Moody’s ups the Philippines’ credit rating, Business Mirror published.
Here is the official statement from the Department of Finance:
A January 6, 2011 press release by the Department of Finance
Manila – Moody’s Investors Service today changed the outlook on the Government of the Philippines’ Ba3 foreign and local-currency bond ratings to positive from stable. A positive outlook means that a rating may be raised.
Commenting on the outlook change, Finance Secretary Purisima said: “We appreciate the decision of Moody’s to change the outlook of positive from stable. This shows that Moody’s also recognizes the developments in the Philippines. There is no question on our ability or willingness to pay. We have always honored our debts. The Philippine economy has been growing positively for the past 47 quarters. The Philippines was growing even at a time when most of the first world went into crisis and that is strong proof that our credit story is strong.
“But what is more important to us is how the market prices the Philippines. At this time, we are able to borrow at rates a lot lower than the other nations that are similarly rated.”
The good news came on the heels of the rating upgrade from Standard and Poor’s to BB from BB- in November last year. “S&P quickly recognized the improvements in the Philippine credit story and that’s why they upgraded us in November. Our thrust towards intensified revenue collection while maintaining fiscal discipline has gained strong response and increased tax payer compliance. We are strongly committed to fiscal sustainability and consolidation in the near-term.
“The government’s pursuit of continued economic growth and fiscal consolidation is bearing fruits and the international credit rating agencies acknowledge this.
“From a high of 824.78bps in October 2008, the CDS spread for Philippine bonds is now at only 123.67bps as of January 5, 2011.This is proof of strong investor confidence and compares well with peer country Vietnam at 298.85bps and even with higher rated (Ba2) countries such as Turkey at 137.17bps and Indonesia at 125.67bps.”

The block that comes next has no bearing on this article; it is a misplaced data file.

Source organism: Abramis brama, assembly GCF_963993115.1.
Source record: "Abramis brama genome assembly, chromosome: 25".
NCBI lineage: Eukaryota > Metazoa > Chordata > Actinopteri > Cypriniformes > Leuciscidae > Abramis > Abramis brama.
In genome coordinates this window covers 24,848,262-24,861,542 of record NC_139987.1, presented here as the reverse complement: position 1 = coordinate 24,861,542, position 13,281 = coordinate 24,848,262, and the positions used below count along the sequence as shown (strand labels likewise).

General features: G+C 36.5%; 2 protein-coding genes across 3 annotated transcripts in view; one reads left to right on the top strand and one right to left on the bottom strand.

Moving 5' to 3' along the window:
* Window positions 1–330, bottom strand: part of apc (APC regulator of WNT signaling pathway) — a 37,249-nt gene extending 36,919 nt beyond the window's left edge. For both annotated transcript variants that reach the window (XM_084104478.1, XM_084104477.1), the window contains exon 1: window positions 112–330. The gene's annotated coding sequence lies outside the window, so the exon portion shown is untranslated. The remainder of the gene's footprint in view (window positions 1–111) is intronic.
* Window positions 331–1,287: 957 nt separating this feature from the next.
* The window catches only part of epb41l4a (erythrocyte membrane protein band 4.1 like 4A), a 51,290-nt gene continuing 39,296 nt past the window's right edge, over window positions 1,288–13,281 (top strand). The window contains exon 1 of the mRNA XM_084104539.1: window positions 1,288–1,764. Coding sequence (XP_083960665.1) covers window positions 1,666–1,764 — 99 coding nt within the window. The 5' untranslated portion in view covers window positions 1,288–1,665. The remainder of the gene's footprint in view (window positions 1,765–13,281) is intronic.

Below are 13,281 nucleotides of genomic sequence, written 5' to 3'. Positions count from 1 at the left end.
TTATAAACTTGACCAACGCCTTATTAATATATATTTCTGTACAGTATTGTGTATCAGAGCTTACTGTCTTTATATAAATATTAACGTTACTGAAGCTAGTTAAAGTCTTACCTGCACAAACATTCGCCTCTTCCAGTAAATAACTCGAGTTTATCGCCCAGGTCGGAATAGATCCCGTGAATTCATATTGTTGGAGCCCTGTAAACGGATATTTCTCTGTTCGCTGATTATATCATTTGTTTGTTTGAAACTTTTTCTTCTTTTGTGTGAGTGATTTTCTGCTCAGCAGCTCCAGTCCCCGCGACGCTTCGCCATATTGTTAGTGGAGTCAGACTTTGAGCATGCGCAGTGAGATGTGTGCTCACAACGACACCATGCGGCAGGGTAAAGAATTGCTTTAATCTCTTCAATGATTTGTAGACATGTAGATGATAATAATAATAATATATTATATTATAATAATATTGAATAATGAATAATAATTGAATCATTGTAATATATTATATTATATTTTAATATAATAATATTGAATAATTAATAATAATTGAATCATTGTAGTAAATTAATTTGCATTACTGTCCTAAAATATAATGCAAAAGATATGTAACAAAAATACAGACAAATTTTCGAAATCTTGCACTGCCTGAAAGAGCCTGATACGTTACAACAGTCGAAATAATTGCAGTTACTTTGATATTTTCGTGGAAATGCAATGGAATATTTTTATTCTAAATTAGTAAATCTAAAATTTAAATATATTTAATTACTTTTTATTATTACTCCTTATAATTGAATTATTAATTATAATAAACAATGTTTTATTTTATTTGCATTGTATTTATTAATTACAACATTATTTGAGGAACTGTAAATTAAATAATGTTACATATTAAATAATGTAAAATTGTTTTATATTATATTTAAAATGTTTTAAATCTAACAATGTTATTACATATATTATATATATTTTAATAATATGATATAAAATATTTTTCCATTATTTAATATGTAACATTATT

A credit default swap (CDS) is a form of insurance on a bond or a bond-like security. The rule of thumb is that the better the credit ratings, the lower the CDS spread.
In its latest rating decision, Moody’s cited the strengthening trend in “the Philippines’ external payments position, the successful conduct of monetary policy which has anchored inflation position and helped to lower the government’s cost of funding” as key drivers for the outlook change. Furthermore, “improved prospects for economic reforms will likely have positive effects on government finances, investor sentiment, and economic growth.”
In its press release, Moody’s lead analyst for the Philippines Christian de Guzman cited greater political stability following the “unambiguous outcome” of the Presidential elections as adding impetus to resilient economy growth. Moody’s also noted the notable turnaround in “fiscal management by the Aquino Administration in its first semester in office.” Moving forward, Moody’s said that its assessment will focus on the government’s commitment to fiscal consolidation and on the successful implementation of the PPP program for infrastructure development.